Dr Roncaglia says, “Basic steps for full body skin routine is the use of moisturizers daily after shower on the whole body and sunscreen on sun exposed areas before going outdoors.”
Dr George adds, “A skincare routine would also include regular and adequate hydration and nutritious food intake.“
Some of today’s myriad hydration options include:
- Body butter: Thick creams that deeply moisturise. They usually include natural butters such as shea or cocoa butter.
- Body yoghurt: Lightweight moisturisers that quickly absorb into your skin, and is long-lasting.
- Body oil: Moisturising oils for the body.
- Body cream: Thick formulas that have around a 50-50 ratio of oil and water, and is lighter than butters.
- Body lotion: A very lightweight moisturiser, with a higher ratio of water to oil, and no greasy residue.
To avoid tech neck, chalky elbows and more, slather these on liberally after a shower depending on the weather, and your skin requirements for your best body care routine. During humid summers, lighter formulas such as body lotions can work well – especially if your skin is not overly dry, and colder, windier times require more intensely hydrating creams.
If you’ve undergone a particularly harsh outdoors day, perhaps dunked in saltwater and sun at the beach – you can even opt for luxuriating in a sheet mask for the body. What’s that, you ask? Face sheet masks actually also have options for hands, feet, neck and even belly skin during pregnancy.
To offset this, keep a hand cream on your work desk or next to your handwash in your bathroom. Keep an extra one in your bag or purse when outside, and take a few seconds to apply every time you wash your hands.
According to the study, it is important to let your hand sanitisers dry before applying hand cream, and don’t wash your hands before or just after sanitiser application as this can cause them to penetrate deeper into your skin.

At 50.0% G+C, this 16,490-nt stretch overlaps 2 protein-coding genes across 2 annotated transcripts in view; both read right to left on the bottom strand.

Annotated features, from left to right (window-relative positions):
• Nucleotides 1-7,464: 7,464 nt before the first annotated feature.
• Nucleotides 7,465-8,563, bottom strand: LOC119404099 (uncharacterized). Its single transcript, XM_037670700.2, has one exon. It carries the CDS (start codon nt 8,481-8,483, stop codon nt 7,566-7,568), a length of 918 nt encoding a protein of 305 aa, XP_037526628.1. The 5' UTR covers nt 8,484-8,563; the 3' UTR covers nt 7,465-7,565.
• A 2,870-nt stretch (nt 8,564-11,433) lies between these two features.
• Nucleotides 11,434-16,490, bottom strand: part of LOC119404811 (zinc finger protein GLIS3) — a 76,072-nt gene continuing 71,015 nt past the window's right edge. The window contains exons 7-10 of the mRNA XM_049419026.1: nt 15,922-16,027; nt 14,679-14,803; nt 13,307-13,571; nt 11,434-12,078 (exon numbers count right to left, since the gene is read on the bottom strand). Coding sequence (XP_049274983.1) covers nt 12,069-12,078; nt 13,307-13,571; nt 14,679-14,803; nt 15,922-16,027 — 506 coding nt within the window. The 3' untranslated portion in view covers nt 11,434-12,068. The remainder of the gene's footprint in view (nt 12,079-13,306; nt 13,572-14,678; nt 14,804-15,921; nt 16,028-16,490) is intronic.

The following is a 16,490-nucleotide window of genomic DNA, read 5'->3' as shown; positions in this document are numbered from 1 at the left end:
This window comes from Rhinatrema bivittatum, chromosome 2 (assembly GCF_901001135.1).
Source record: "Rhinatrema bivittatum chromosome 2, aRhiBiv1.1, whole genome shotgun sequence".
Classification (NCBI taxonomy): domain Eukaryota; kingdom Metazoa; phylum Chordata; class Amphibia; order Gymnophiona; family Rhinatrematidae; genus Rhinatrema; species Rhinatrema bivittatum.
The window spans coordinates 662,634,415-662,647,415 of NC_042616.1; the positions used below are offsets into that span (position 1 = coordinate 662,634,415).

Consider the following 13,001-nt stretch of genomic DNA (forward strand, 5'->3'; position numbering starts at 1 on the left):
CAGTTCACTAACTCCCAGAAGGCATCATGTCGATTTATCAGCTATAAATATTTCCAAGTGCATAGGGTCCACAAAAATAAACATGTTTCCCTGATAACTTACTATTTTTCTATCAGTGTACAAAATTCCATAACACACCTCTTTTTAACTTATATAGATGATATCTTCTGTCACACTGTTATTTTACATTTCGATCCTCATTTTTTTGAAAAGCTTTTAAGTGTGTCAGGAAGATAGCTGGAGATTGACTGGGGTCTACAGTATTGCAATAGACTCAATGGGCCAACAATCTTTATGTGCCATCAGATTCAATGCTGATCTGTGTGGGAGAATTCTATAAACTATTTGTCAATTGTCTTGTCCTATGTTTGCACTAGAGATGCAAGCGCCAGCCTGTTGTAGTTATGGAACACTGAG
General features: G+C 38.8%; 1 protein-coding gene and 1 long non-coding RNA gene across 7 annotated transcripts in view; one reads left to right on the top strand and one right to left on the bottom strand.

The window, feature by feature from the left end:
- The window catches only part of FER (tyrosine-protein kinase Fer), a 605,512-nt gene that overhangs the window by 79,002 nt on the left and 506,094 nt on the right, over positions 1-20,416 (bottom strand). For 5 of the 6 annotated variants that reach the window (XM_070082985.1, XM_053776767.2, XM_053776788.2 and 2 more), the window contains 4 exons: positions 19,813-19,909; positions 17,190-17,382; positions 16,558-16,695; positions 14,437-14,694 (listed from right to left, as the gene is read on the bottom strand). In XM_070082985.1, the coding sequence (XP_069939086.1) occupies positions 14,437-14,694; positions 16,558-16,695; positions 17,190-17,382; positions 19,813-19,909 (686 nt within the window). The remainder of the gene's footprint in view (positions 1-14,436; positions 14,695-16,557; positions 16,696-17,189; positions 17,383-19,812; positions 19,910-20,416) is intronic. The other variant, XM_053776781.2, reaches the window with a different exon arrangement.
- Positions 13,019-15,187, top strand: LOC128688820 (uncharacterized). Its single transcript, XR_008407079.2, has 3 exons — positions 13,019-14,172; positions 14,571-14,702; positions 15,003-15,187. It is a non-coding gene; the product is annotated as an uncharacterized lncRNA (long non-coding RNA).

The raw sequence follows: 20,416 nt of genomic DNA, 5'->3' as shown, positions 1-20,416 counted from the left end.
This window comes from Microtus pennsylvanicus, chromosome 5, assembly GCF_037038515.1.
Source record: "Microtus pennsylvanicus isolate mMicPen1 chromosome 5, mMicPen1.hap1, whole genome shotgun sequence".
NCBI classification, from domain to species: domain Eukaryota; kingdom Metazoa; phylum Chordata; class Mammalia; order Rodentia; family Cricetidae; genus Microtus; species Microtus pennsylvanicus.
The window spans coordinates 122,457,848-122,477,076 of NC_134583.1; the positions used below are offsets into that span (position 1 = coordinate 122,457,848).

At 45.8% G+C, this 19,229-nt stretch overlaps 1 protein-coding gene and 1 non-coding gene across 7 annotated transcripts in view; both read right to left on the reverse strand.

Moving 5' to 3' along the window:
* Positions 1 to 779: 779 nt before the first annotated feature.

Step 3: To exfoliate or not to exfoliate?
Navigating this can be a bit tricky. While body exfoliation is often touted online as the ultimate secret to smooth, glowing skin, in reality it depends on a number of factors – such as your skin type, how often you shower and the weather. And unlike colder parts of the world, twice a day showers with cleansing soap are the norm in the UAE.
Dr Roncaglia says, “As a dermatologist, I can never recommend exfoliating the body.
“It removes the outer layer of the skin, which works as a protection, leaving the skin more prone to environmental damage. Our outer layer naturally sheds after they finish their life cycle being replaced by new cells (keratinocytes).”
As a dermatologist, I can never recommend exfoliating the body. It removes the outer layer of the skin which works as a protection, leaving the skin more prone to environmental damage.
Moroever, if you have regular hair removal practices such as shaving and waxing in your routine, that can also count as exfoliation – and you wouldn’t want to overdo it, as that can cause dryness and irritation from compromised skin barriers, says Dr George.
If you are interested in trying it, especially if you notice buildup on skin, begin with using a loofah, brush or body scrub once a week, perhaps before a shave, to see how your skin reacts. If you see any sensitivity, dryness or irritation, stop usage. Dr George recommends a maximum of two TO three times a week for healthy skin.
If you have skin with breakouts, sensitive, fragile or thin skin, do not exfoliate – consult a dermatologist as chemical exfoliants may be recommended in some cases.
Step 4: What about hair removal?